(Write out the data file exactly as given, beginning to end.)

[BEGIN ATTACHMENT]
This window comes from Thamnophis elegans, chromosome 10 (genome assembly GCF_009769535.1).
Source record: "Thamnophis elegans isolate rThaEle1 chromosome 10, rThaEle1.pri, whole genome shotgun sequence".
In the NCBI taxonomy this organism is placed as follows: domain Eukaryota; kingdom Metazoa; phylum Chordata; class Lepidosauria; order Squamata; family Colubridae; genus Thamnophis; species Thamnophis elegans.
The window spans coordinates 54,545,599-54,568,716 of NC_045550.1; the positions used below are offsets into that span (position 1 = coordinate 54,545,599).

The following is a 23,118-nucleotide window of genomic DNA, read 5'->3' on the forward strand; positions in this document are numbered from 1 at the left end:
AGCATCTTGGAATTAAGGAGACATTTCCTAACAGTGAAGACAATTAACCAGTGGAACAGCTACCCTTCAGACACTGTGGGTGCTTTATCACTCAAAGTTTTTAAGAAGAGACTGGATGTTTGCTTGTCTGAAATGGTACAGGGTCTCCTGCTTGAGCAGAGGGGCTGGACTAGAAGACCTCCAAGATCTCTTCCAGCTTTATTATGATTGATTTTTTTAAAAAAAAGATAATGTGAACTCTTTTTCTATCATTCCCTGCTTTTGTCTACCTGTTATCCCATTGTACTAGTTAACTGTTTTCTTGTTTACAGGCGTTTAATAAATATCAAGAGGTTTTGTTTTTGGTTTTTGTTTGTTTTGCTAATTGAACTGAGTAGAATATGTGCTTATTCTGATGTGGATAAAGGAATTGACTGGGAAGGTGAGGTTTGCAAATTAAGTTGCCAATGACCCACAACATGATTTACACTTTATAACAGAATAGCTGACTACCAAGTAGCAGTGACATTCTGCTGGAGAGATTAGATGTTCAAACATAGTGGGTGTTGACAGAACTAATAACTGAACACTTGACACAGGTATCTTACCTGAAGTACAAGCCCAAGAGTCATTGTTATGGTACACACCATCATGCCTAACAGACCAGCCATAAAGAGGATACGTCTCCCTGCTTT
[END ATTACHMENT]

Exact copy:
This window comes from Thamnophis elegans, chromosome 10 (genome assembly GCF_009769535.1).
Source record: "Thamnophis elegans isolate rThaEle1 chromosome 10, rThaEle1.pri, whole genome shotgun sequence".
In the NCBI taxonomy this organism is placed as follows: domain Eukaryota; kingdom Metazoa; phylum Chordata; class Lepidosauria; order Squamata; family Colubridae; genus Thamnophis; species Thamnophis elegans.
The window spans coordinates 54,545,599-54,568,716 of NC_045550.1; the positions used below are offsets into that span (position 1 = coordinate 54,545,599).

The following is a 23,118-nucleotide window of genomic DNA, read 5'->3' on the forward strand; positions in this document are numbered from 1 at the left end:
AGCATCTTGGAATTAAGGAGACATTTCCTAACAGTGAAGACAATTAACCAGTGGAACAGCTACCCTTCAGACACTGTGGGTGCTTTATCACTCAAAGTTTTTAAGAAGAGACTGGATGTTTGCTTGTCTGAAATGGTACAGGGTCTCCTGCTTGAGCAGAGGGGCTGGACTAGAAGACCTCCAAGATCTCTTCCAGCTTTATTATGATTGATTTTTTTAAAAAAAAGATAATGTGAACTCTTTTTCTATCATTCCCTGCTTTTGTCTACCTGTTATCCCATTGTACTAGTTAACTGTTTTCTTGTTTACAGGCGTTTAATAAATATCAAGAGGTTTTGTTTTTGGTTTTTGTTTGTTTTGCTAATTGAACTGAGTAGAATATGTGCTTATTCTGATGTGGATAAAGGAATTGACTGGGAAGGTGAGGTTTGCAAATTAAGTTGCCAATGACCCACAACATGATTTACACTTTATAACAGAATAGCTGACTACCAAGTAGCAGTGACATTCTGCTGGAGAGATTAGATGTTCAAACATAGTGGGTGTTGACAGAACTAATAACTGAACACTTGACACAGGTATCTTACCTGAAGTACAAGCCCAAGAGTCATTGTTATGGTACACACCATCATGCCTAACAGACCAGCCATAAAGAGGATACGTCTCCCTGCTTT